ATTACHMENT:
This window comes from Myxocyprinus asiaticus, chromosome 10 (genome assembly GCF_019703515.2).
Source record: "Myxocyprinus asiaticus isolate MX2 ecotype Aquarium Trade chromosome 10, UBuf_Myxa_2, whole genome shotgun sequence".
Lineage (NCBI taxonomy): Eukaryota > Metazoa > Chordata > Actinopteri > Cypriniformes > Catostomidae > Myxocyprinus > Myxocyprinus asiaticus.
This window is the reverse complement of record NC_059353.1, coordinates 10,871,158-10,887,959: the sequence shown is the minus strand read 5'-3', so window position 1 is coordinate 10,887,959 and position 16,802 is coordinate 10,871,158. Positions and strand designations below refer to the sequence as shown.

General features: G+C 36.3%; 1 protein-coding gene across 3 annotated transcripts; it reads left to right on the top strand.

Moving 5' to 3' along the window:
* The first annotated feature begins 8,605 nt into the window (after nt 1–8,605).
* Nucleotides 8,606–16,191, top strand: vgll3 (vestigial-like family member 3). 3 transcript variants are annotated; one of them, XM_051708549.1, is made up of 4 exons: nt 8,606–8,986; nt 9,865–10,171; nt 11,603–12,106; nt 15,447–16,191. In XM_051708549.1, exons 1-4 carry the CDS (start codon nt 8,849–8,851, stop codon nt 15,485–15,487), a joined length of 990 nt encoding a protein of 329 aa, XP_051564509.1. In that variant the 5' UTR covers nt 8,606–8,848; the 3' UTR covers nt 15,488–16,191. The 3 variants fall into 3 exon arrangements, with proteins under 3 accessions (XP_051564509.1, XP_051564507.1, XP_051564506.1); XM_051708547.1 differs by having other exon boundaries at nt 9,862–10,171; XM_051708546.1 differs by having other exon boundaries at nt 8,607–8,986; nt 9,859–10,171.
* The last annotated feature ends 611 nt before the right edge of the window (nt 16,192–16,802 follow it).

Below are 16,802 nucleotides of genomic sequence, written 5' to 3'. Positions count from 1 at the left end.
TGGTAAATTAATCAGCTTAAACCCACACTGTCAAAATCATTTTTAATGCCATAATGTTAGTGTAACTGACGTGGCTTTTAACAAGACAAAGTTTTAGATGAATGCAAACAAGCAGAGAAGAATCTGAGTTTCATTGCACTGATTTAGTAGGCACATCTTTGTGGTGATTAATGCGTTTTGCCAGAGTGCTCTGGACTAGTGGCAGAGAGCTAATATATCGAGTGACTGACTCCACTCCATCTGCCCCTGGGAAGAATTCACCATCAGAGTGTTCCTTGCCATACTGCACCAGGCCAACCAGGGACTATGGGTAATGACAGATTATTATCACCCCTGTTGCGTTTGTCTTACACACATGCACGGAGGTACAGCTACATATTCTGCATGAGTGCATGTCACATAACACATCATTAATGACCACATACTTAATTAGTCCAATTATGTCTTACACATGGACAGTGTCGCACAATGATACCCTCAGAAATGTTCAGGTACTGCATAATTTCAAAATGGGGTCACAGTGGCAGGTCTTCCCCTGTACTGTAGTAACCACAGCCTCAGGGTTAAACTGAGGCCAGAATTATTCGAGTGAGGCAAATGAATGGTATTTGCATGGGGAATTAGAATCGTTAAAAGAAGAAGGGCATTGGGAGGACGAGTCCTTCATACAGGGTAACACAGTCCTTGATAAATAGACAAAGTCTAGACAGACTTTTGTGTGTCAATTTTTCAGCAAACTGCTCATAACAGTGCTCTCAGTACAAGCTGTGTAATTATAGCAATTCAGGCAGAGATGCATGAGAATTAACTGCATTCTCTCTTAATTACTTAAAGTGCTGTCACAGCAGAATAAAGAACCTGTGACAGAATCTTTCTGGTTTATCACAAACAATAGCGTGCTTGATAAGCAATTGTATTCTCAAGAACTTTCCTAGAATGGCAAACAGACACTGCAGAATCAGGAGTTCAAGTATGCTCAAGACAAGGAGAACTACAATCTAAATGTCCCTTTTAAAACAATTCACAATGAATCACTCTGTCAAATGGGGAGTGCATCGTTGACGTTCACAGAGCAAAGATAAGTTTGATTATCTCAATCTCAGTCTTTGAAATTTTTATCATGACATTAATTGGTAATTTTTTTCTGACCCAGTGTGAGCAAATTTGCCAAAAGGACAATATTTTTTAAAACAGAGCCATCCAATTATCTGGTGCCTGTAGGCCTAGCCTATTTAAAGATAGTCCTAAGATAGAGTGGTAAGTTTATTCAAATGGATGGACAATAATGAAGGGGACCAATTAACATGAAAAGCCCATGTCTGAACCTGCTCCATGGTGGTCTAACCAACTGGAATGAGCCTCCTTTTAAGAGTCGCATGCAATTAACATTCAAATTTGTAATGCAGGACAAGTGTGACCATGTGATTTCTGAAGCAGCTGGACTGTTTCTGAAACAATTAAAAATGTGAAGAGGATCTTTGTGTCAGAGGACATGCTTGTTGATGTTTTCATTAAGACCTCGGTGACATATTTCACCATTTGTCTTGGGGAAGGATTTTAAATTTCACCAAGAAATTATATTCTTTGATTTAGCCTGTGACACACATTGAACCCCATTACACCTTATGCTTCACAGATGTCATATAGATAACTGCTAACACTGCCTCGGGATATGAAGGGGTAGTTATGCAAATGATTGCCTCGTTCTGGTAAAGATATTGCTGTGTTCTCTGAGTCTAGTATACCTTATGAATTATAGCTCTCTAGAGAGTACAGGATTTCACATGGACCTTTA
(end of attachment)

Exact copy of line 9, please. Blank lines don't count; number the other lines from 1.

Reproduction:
* The last annotated feature ends 611 nt before the right edge of the window (nt 16,192–16,802 follow it).